By the time A+I was called on to rethink theMART’s lobby and public spaces four years ago, it had evolved into an A&D center with showrooms, a home for NeoCon and other trade shows, a start-up hub, an “L” subway stop, and a dining and shopping destination. Prior to the firm’s intervention, it had a “fuddy-duddy vibe,” says Zizmor, but there was growing potential to attract increased rents as showrooms were becoming less lucrative and commercial office space was in demand, owing to Chicago’s burgeoning tech sector and suburban companies seeking an urban presence to attract employees. While Vornado Realty Trust, theMART’s owner, believed some superficial aesthetic improvements to the first two floors’ hallways would do the trick, A+I worked methodically to convince the client it had “more of a branding issue than an architecture issue,” Zizmor recalls.
A+I thinks of its intervention as an internal “transit system” that supports workers and visitors—a showcase for many of the tenets it pitches to clients working at much smaller scales.
First, the team carved into theMART’s lobby and created a monumental grand stairway that incorporates seating. The site has hosted weddings, interviews, and catered events, but it also supports informal programming as a place to see and be seen—a sort of Windy City version of the Spanish Steps. It leads to a new second-floor restaurant and lounge called Marshall’s Landing, for which A+I also conceived the graphics and branding. And a warehouse space was converted into a food hall, a lounge, and an after-work bar. The firm also came up with the building’s new moniker—theMART—based on its colloquial nickname.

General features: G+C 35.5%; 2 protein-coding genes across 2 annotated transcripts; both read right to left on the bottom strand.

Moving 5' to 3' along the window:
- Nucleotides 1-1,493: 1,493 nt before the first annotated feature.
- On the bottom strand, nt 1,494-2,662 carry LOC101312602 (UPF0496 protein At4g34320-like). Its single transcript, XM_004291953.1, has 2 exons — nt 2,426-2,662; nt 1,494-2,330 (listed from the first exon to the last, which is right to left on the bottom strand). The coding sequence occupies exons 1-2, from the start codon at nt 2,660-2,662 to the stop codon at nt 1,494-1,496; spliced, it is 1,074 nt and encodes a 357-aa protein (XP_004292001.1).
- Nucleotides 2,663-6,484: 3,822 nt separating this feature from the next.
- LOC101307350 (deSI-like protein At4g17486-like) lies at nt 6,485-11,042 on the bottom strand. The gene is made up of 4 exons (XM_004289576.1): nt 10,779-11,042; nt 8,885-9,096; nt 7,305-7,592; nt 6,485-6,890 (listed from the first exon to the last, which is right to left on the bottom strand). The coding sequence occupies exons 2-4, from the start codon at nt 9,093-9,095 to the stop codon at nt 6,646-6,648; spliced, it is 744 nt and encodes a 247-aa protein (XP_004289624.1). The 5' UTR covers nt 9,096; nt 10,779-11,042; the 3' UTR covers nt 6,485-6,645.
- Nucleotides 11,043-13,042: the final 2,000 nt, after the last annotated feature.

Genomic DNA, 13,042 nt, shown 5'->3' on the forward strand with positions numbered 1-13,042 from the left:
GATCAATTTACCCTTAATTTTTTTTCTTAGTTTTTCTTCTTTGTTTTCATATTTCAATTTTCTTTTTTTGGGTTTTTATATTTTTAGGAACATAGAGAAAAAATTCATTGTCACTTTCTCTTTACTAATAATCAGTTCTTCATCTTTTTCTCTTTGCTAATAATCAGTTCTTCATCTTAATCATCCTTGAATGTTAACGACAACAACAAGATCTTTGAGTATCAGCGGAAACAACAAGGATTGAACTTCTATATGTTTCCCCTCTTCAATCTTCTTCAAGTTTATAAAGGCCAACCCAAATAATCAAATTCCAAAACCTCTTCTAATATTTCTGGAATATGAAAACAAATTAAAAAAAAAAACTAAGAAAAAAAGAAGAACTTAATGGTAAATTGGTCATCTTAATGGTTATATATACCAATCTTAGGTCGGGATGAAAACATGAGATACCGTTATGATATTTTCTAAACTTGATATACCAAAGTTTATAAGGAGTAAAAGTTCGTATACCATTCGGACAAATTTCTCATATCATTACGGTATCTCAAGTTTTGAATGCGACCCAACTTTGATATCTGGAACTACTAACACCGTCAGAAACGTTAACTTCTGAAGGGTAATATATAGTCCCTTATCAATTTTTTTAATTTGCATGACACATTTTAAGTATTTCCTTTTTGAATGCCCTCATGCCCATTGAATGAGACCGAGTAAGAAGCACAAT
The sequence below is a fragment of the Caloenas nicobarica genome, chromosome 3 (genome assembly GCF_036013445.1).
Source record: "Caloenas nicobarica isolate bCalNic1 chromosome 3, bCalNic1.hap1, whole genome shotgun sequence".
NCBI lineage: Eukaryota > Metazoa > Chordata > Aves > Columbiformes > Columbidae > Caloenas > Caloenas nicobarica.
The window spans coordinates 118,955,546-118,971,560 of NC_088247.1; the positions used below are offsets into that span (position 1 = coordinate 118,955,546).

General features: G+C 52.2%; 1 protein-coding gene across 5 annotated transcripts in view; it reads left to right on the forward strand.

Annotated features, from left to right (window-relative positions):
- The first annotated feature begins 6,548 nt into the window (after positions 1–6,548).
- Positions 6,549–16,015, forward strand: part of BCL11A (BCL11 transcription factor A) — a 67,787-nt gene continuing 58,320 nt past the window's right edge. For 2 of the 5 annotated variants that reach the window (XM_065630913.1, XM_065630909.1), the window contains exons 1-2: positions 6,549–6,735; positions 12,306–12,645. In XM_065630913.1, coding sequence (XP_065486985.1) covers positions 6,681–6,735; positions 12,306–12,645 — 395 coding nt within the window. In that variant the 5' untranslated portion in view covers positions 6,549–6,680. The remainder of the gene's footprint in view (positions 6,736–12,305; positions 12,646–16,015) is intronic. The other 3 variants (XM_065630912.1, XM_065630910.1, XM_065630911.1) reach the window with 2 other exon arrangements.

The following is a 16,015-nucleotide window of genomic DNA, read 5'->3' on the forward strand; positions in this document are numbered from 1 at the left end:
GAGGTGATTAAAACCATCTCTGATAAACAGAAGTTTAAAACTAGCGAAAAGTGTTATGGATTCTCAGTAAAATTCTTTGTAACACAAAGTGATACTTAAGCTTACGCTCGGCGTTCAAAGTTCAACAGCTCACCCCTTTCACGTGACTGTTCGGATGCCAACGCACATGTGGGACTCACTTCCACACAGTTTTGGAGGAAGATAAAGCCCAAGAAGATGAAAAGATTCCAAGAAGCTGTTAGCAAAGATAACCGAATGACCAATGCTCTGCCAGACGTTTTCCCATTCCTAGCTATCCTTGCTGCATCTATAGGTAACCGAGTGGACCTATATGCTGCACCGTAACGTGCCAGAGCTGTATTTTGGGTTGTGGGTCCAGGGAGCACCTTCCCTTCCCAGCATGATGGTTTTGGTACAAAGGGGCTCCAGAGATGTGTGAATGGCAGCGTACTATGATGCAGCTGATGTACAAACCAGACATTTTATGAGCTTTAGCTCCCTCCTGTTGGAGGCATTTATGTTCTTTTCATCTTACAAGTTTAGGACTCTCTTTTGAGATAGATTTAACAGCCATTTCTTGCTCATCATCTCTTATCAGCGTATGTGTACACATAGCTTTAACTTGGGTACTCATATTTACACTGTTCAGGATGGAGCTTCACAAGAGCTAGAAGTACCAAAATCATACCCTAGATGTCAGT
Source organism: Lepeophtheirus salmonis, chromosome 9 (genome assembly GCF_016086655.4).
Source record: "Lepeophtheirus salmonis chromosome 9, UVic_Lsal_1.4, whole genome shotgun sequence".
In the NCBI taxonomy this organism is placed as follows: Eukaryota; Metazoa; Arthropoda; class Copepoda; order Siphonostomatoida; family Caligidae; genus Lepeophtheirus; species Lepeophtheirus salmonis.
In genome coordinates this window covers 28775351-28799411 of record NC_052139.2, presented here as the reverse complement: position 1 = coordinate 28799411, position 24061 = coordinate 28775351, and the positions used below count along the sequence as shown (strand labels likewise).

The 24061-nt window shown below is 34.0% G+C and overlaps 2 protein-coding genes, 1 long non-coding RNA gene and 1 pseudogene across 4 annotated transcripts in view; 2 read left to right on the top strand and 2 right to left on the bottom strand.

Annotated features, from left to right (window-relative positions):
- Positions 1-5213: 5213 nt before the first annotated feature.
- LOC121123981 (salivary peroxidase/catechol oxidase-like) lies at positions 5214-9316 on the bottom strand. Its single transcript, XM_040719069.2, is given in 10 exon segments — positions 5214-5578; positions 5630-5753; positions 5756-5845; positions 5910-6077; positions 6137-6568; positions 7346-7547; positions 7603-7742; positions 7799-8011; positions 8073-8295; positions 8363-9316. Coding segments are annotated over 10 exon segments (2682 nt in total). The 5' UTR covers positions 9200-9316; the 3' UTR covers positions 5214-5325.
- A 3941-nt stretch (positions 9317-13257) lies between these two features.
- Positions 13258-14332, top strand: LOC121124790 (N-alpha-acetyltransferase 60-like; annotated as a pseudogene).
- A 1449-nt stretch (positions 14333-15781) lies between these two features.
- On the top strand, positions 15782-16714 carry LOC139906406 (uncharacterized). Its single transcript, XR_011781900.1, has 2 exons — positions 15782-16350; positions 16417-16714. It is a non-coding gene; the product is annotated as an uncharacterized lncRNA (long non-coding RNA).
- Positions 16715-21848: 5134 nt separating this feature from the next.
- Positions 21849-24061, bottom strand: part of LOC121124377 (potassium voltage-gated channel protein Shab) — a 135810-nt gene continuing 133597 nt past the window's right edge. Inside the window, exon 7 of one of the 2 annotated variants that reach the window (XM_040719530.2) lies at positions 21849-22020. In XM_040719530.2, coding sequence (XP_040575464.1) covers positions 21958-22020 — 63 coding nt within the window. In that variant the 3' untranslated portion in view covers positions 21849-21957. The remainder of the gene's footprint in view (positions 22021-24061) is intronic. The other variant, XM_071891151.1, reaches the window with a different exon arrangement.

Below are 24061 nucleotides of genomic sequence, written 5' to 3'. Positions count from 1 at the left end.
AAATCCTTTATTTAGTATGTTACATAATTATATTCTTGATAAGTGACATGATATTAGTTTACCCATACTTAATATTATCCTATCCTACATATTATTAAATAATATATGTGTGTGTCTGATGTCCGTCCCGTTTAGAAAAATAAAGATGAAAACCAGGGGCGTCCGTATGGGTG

The architects maintained the material language of the historic building, restoring murals in the lobby and bringing in travertine from Italy to match the existing buff stone palette. Inspired by the building’s original stamped brass paneling, A+I surrounded a marble reception desk under the grand stairs with laser-cut, perforated brass plates in a geometric pattern that conceal acoustic panels. In the food hall, the team left much of the raw concrete space untouched, adding bands of reflective vinyl on the ceiling.
Noting that even the building’s historian got lost on a tour, A+I created a new digital wayfinding system, doing away with six generations of signage in one area. And the new spaces act as a fundamental nexus and orientation point. “You’re going to find your way there,” says Folger.